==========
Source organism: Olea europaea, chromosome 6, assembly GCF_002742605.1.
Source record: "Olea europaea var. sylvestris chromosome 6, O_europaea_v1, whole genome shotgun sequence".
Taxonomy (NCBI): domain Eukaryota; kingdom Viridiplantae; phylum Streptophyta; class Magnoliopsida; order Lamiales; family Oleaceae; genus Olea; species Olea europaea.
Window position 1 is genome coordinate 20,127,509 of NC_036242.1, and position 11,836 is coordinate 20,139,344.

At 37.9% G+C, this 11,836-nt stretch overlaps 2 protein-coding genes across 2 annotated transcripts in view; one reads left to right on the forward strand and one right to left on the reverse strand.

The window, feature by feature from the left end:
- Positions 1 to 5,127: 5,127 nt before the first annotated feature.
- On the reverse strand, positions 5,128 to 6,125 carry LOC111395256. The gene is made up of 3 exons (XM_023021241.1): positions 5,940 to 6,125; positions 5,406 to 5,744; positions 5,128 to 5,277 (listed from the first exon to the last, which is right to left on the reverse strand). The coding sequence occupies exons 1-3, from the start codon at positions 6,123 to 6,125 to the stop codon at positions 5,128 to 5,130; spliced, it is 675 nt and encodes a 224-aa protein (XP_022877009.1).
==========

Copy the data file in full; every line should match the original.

Source organism: Olea europaea, chromosome 6, assembly GCF_002742605.1.
Source record: "Olea europaea var. sylvestris chromosome 6, O_europaea_v1, whole genome shotgun sequence".
Taxonomy (NCBI): domain Eukaryota; kingdom Viridiplantae; phylum Streptophyta; class Magnoliopsida; order Lamiales; family Oleaceae; genus Olea; species Olea europaea.
Window position 1 is genome coordinate 20,127,509 of NC_036242.1, and position 11,836 is coordinate 20,139,344.

At 37.9% G+C, this 11,836-nt stretch overlaps 2 protein-coding genes across 2 annotated transcripts in view; one reads left to right on the forward strand and one right to left on the reverse strand.

The window, feature by feature from the left end:
- Positions 1 to 5,127: 5,127 nt before the first annotated feature.
- On the reverse strand, positions 5,128 to 6,125 carry LOC111395256. The gene is made up of 3 exons (XM_023021241.1): positions 5,940 to 6,125; positions 5,406 to 5,744; positions 5,128 to 5,277 (listed from the first exon to the last, which is right to left on the reverse strand). The coding sequence occupies exons 1-3, from the start codon at positions 6,123 to 6,125 to the stop codon at positions 5,128 to 5,130; spliced, it is 675 nt and encodes a 224-aa protein (XP_022877009.1).